You Tiao [Chinese Donut]

You Tiao is a savory Chinese donut that consists of two dough strips being conjoined and deep-fried. This recipe is vegan-friendly and uses a few basic ingredients that are probably already available in your pantry.

This Chinese donut is popular in many Asian countries, and so it has many different names. In my home country, Indonesia, people call it cakwe or yau char kwai. It has different local names in other Southeast Asian countries and this simply proves how tasty this donut is.

You tiao

If you have never eaten You Tiao before, it is essentially a crispy donut with a little chewy texture but soft and airy on the inside. Typically, people dip and eat it with rice congee, soy milk, or coffee (my personal favorite).

The one difficult process I found was when we have to stretch the dough strips without pinching the two ends too much. On my next attempt, I will try to pull the dough not as long. The more gentle pull will help in getting an even puff throughout the stick.

Another Chinese recipe for your discovery: Egg Tart


You Tiao

You Tiao [Chinese Donut]

https://spoonfulpassion.com/
5 from 1 vote
Course Breakfast, Snack

Ingredients
  

  • 260 g (2 cups) all-purpose flour
  • 10 g (2 tsp) baking powder
  • 1.25 g (¼ tsp) baking soda
  • 3 g (½ tsp) salt
  • 8 g (2 tsp) granulated white sugar
  • 10 ml (2 tsp) flavorless vegetable oil/cooking oil
  • 150 ml (½ cup + 2 tbsp) water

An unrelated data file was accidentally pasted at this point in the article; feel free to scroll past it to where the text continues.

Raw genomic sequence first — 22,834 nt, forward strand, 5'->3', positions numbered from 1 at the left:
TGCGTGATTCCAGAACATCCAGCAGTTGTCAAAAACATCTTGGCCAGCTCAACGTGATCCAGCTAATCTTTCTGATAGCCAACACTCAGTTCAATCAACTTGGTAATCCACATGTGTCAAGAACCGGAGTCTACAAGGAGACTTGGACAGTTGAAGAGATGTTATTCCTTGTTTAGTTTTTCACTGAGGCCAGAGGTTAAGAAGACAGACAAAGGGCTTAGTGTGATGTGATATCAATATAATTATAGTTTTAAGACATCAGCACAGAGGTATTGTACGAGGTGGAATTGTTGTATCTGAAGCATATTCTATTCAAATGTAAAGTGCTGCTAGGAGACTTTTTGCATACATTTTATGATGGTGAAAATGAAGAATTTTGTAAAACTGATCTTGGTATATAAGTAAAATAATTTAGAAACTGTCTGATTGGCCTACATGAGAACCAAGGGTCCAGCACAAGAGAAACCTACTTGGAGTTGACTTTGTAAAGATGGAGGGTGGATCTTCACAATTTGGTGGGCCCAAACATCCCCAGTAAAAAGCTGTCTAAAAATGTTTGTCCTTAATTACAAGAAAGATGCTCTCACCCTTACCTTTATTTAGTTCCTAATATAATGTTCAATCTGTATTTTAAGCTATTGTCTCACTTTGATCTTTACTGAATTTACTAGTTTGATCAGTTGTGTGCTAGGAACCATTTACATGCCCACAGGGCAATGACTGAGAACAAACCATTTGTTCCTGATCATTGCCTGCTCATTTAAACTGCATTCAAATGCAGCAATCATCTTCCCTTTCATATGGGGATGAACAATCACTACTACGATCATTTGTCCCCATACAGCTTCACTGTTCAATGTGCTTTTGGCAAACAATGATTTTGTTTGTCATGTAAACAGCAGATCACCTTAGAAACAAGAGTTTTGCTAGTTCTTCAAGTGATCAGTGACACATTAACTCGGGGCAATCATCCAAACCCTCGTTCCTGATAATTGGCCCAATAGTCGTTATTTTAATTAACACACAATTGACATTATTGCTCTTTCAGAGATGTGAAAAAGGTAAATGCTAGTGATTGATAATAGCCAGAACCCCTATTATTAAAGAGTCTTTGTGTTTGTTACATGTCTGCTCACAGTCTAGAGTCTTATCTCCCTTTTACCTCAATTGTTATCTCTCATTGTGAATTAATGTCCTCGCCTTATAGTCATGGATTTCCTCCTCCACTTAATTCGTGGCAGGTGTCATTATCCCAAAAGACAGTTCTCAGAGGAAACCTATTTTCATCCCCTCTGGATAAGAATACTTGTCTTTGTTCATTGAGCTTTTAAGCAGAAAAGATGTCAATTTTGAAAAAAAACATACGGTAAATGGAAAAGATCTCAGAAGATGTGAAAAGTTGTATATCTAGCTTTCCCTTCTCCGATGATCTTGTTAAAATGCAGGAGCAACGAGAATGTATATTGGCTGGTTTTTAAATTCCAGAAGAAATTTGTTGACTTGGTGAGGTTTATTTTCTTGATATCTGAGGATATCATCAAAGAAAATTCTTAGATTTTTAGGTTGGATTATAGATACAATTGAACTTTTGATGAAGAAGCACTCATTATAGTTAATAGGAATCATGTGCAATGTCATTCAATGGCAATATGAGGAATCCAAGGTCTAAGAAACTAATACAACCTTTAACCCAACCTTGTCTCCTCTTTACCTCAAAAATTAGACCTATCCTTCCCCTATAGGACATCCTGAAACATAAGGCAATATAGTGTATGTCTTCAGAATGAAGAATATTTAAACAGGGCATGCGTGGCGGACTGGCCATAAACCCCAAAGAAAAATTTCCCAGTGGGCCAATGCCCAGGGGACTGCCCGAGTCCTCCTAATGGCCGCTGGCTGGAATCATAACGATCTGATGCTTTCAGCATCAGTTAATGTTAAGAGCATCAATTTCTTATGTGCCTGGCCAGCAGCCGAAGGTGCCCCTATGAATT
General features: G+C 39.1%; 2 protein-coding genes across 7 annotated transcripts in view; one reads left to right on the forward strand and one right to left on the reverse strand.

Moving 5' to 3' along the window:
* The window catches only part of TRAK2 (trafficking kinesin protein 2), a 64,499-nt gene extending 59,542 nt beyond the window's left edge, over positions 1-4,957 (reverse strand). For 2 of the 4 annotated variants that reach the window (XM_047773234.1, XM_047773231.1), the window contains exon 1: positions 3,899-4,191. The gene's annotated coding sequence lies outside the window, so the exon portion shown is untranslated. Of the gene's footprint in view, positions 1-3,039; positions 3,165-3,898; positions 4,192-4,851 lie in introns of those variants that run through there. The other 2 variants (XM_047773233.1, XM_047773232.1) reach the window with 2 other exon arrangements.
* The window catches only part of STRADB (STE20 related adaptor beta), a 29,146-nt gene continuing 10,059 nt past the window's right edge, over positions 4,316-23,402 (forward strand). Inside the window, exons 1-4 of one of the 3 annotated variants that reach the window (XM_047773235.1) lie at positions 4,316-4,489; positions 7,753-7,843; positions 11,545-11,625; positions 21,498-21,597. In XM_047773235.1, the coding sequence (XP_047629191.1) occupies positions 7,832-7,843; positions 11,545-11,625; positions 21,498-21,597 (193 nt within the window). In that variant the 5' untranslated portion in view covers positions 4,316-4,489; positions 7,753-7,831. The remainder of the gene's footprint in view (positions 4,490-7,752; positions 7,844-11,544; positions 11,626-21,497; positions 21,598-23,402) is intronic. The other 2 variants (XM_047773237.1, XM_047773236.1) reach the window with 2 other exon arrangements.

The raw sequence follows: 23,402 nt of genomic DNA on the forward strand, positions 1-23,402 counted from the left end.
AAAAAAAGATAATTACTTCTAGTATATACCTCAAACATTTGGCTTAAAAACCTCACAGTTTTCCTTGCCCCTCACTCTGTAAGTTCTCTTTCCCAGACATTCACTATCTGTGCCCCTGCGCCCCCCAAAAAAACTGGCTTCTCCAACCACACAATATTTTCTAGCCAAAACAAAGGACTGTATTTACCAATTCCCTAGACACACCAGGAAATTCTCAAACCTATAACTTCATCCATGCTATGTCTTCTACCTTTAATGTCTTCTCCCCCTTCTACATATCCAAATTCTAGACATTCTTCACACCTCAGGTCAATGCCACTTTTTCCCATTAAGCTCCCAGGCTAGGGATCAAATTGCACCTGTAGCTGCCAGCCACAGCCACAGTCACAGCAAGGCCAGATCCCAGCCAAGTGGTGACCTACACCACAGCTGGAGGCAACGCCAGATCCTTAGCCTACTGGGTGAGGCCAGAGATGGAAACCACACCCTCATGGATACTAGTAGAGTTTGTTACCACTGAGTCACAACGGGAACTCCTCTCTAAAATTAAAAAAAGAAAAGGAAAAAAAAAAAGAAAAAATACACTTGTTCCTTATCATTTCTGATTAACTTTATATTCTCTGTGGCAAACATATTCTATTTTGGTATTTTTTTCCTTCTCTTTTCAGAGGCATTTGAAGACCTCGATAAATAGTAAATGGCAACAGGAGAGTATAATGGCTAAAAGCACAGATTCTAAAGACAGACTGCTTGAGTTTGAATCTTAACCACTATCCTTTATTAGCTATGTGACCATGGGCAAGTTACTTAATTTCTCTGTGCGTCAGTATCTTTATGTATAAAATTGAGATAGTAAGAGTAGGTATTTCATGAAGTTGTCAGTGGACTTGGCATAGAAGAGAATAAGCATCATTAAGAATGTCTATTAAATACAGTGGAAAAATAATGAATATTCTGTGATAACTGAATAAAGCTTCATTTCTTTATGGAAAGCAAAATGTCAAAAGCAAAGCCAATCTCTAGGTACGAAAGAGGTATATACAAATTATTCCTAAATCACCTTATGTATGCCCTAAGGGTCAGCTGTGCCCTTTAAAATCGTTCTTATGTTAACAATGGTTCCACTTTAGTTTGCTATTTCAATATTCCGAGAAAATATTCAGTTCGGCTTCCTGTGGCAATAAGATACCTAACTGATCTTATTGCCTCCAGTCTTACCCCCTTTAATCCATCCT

Instructions
 

  • Combine all the dry ingredients in a large bowl. Then make a well in the center.
  • Add oil and water into the center. Using a wooden spoon or chopstick, stir everything to combine thoroughly.
  • Once the liquid is absorbed, start kneading with your hand for about 1 minute. The dough will be a little dry, but it should form a ball.
  • Leave the dough in the bowl and cover it with a plastic wrap or damp cloth. Let sit for 30 minutes.
  • Knead the dough for another 5 minutes. Then coat the ball of dough with cooking oil so it does not dry out. Cover again and let sit at room temperature for 4 hours or in the fridge overnight.
  • If you stored it overnight, leave it out on the counter for 1-2 hours until it gets to room temperature. Then transfer it onto a lightly floured surface.
  • Flour your hands and the dough if it feels sticky. Divide the dough into two equal pieces. Then roll each to a long log.
  • With a rolling pin, flatten each log into a rectangle of about ¼-inch thick.
  • With a knife or bench scraper, cut them into ¾-inch wide strips.
  • Preheat enough cooking oil in a pot or deep skillet to 400°F or 200°C.
  • Place one identical dough strip over another. Lightly flour them if sticky. Then use a wooden skewer or thin chopstick to press down the middle lengthwise. With one good press, it should be to make an indentation on both sides of the dough.
  • When the oil is ready, gently pull the two ends of each piece to stretch it to about 4 times its original length. Place in the oil and start turning it around with tongs or a chopstick after 3 seconds. This constant turning will allow the dough to puff easily and evenly. Fry until it is golden brown.
  • Repeat with the rest and remember to cover any uncooked dough with a damp cloth or plastic wrap so it does not dry out.